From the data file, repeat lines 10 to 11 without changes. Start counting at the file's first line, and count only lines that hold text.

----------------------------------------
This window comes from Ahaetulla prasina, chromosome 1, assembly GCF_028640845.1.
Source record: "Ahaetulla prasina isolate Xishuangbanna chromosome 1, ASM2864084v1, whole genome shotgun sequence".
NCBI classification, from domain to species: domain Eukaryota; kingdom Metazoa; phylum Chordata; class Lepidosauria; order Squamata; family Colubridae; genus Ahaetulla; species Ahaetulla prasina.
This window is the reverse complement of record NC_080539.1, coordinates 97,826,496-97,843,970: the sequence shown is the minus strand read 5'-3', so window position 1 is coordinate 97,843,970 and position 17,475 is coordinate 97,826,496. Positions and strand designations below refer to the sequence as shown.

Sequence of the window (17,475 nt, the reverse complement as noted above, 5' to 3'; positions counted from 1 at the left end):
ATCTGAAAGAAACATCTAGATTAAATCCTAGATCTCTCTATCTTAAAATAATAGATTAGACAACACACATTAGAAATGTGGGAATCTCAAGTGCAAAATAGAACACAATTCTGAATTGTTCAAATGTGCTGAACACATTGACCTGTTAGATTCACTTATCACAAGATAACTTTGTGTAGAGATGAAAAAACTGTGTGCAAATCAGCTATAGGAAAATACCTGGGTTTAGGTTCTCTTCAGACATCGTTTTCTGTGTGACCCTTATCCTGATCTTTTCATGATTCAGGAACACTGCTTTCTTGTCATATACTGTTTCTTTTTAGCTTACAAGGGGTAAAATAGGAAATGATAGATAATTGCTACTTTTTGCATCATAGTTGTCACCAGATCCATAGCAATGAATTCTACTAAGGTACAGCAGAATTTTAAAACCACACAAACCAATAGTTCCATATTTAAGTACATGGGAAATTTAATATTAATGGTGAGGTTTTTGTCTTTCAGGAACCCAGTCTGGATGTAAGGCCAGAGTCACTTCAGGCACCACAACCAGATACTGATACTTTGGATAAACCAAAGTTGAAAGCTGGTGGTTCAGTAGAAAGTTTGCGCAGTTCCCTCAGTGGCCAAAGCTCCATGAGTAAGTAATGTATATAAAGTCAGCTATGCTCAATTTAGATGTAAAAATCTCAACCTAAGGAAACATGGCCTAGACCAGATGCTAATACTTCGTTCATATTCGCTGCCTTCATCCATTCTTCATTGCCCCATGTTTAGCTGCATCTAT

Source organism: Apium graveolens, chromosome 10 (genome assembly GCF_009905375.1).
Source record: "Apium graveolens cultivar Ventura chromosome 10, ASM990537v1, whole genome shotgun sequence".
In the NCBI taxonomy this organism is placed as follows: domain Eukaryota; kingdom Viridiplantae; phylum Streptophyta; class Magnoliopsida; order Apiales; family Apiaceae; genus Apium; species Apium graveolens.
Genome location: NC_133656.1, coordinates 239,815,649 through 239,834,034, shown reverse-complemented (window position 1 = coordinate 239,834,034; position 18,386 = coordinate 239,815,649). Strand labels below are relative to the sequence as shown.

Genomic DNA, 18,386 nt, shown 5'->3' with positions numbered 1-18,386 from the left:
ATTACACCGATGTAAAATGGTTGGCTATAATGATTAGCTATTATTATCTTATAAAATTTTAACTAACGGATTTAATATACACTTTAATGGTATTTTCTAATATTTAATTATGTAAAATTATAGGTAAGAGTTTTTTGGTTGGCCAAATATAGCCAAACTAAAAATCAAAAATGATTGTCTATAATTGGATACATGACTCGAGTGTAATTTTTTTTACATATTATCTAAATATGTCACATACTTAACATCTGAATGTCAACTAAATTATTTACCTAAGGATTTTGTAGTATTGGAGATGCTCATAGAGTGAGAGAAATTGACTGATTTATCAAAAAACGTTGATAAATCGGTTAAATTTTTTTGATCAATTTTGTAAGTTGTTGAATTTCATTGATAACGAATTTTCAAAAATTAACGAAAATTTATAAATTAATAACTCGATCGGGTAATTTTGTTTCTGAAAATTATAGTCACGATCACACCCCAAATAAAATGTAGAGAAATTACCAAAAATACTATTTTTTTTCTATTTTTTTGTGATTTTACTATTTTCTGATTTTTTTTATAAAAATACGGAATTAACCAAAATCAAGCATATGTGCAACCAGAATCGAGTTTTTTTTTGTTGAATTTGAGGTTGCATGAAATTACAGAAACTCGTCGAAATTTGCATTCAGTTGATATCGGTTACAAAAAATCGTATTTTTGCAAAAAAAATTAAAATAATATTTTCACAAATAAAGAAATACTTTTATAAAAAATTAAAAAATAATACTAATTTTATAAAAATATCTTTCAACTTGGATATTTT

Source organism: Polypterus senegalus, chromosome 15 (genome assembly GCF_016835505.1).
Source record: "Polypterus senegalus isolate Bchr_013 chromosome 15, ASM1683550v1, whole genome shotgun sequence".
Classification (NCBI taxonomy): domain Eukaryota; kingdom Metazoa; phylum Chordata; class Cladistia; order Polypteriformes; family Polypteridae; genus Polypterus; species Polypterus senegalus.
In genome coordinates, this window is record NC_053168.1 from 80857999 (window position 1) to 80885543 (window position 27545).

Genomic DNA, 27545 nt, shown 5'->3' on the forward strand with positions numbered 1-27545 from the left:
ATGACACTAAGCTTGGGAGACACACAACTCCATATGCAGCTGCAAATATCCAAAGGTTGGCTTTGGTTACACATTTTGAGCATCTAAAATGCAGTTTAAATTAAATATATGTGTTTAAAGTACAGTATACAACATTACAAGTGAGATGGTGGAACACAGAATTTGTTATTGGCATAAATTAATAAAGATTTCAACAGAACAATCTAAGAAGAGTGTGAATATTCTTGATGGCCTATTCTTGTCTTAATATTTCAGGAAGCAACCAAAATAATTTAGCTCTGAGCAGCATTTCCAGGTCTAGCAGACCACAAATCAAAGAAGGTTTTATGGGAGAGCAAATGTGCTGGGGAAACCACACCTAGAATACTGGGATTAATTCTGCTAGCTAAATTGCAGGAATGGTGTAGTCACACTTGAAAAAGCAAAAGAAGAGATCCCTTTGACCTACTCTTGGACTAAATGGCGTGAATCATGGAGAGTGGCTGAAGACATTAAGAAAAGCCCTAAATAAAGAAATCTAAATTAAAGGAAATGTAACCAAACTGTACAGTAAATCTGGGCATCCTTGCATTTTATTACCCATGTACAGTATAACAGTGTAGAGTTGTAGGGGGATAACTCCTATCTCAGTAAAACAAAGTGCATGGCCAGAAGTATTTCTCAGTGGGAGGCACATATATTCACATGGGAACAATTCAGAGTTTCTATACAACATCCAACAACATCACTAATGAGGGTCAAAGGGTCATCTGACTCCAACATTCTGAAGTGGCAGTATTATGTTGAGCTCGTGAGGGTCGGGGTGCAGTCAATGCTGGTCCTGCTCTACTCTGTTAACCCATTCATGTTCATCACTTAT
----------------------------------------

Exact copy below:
Genome location: NC_133656.1, coordinates 239,815,649 through 239,834,034, shown reverse-complemented (window position 1 = coordinate 239,834,034; position 18,386 = coordinate 239,815,649). Strand labels below are relative to the sequence as shown.

Genomic DNA, 18,386 nt, shown 5'->3' with positions numbered 1-18,386 from the left: